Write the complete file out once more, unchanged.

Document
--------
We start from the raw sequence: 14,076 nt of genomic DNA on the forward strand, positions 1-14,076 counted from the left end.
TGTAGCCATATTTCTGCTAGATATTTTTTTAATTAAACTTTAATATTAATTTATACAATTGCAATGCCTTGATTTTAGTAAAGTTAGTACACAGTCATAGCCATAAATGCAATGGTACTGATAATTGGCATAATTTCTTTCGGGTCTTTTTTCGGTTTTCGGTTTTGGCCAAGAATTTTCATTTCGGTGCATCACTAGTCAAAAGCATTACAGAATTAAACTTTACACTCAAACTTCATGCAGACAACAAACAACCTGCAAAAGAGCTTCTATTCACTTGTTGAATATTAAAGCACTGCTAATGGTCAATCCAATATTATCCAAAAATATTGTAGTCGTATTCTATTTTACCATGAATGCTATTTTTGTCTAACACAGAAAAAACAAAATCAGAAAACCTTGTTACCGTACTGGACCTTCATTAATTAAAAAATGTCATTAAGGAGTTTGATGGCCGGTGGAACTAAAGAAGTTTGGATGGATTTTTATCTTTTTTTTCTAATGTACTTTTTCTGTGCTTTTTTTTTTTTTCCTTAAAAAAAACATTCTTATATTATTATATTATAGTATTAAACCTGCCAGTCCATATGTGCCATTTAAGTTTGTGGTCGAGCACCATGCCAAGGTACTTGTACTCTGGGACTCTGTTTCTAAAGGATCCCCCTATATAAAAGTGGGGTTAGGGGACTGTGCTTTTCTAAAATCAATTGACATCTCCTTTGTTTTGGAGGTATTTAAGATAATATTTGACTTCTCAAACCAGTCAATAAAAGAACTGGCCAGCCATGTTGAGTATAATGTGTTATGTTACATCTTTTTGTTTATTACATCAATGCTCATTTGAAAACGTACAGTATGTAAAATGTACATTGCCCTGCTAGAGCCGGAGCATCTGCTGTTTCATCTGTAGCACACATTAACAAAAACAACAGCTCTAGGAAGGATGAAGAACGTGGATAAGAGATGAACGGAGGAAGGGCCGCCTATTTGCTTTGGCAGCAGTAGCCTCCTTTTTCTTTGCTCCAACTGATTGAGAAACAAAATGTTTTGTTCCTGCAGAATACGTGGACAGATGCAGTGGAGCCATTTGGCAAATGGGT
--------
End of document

We start from the raw sequence: 14,076 nt of genomic DNA on the forward strand, positions 1-14,076 counted from the left end.
TGTAGCCATATTTCTGCTAGATATTTTTTTAATTAAACTTTAATATTAATTTATACAATTGCAATGCCTTGATTTTAGTAAAGTTAGTACACAGTCATAGCCATAAATGCAATGGTACTGATAATTGGCATAATTTCTTTCGGGTCTTTTTTCGGTTTTCGGTTTTGGCCAAGAATTTTCATTTCGGTGCATCACTAGTCAAAAGCATTACAGAATTAAACTTTACACTCAAACTTCATGCAGACAACAAACAACCTGCAAAAGAGCTTCTATTCACTTGTTGAATATTAAAGCACTGCTAATGGTCAATCCAATATTATCCAAAAATATTGTAGTCGTATTCTATTTTACCATGAATGCTATTTTTGTCTAACACAGAAAAAACAAAATCAGAAAACCTTGTTACCGTACTGGACCTTCATTAATTAAAAAATGTCATTAAGGAGTTTGATGGCCGGTGGAACTAAAGAAGTTTGGATGGATTTTTATCTTTTTTTTCTAATGTACTTTTTCTGTGCTTTTTTTTTTTTTCCTTAAAAAAAACATTCTTATATTATTATATTATAGTATTAAACCTGCCAGTCCATATGTGCCATTTAAGTTTGTGGTCGAGCACCATGCCAAGGTACTTGTACTCTGGGACTCTGTTTCTAAAGGATCCCCCTATATAAAAGTGGGGTTAGGGGACTGTGCTTTTCTAAAATCAATTGACATCTCCTTTGTTTTGGAGGTATTTAAGATAATATTTGACTTCTCAAACCAGTCAATAAAAGAACTGGCCAGCCATGTTGAGTATAATGTGTTATGTTACATCTTTTTGTTTATTACATCAATGCTCATTTGAAAACGTACAGTATGTAAAATGTACATTGCCCTGCTAGAGCCGGAGCATCTGCTGTTTCATCTGTAGCACACATTAACAAAAACAACAGCTCTAGGAAGGATGAAGAACGTGGATAAGAGATGAACGGAGGAAGGGCCGCCTATTTGCTTTGGCAGCAGTAGCCTCCTTTTTCTTTGCTCCAACTGATTGAGAAACAAAATGTTTTGTTCCTGCAGAATACGTGGACAGATGCAGTGGAGCCATTTGGCAAATGGGT